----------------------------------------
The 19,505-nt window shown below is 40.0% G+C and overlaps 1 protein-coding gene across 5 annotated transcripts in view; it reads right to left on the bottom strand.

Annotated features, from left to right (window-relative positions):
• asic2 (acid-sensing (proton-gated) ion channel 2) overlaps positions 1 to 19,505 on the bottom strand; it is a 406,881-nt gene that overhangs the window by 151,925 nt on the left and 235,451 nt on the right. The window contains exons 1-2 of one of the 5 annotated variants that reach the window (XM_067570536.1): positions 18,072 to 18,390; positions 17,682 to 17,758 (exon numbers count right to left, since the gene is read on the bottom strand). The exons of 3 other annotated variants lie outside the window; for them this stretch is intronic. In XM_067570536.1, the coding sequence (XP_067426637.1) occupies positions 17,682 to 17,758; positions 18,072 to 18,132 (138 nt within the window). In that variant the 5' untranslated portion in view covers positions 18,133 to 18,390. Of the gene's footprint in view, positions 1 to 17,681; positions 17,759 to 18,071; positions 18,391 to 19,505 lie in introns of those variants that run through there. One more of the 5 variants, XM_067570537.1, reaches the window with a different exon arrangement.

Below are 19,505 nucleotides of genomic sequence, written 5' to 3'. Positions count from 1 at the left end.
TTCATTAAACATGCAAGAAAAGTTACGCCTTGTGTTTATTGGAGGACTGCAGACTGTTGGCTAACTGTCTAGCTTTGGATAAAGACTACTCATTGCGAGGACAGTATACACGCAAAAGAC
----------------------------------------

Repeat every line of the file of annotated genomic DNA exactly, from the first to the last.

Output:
The 19,505-nt window shown below is 40.0% G+C and overlaps 1 protein-coding gene across 5 annotated transcripts in view; it reads right to left on the bottom strand.

Annotated features, from left to right (window-relative positions):
• asic2 (acid-sensing (proton-gated) ion channel 2) overlaps positions 1 to 19,505 on the bottom strand; it is a 406,881-nt gene that overhangs the window by 151,925 nt on the left and 235,451 nt on the right. The window contains exons 1-2 of one of the 5 annotated variants that reach the window (XM_067570536.1): positions 18,072 to 18,390; positions 17,682 to 17,758 (exon numbers count right to left, since the gene is read on the bottom strand). The exons of 3 other annotated variants lie outside the window; for them this stretch is intronic. In XM_067570536.1, the coding sequence (XP_067426637.1) occupies positions 17,682 to 17,758; positions 18,072 to 18,132 (138 nt within the window). In that variant the 5' untranslated portion in view covers positions 18,133 to 18,390. Of the gene's footprint in view, positions 1 to 17,681; positions 17,759 to 18,071; positions 18,391 to 19,505 lie in introns of those variants that run through there. One more of the 5 variants, XM_067570537.1, reaches the window with a different exon arrangement.

Below are 19,505 nucleotides of genomic sequence, written 5' to 3'. Positions count from 1 at the left end.
TTCATTAAACATGCAAGAAAAGTTACGCCTTGTGTTTATTGGAGGACTGCAGACTGTTGGCTAACTGTCTAGCTTTGGATAAAGACTACTCATTGCGAGGACAGTATACACGCAAAAGAC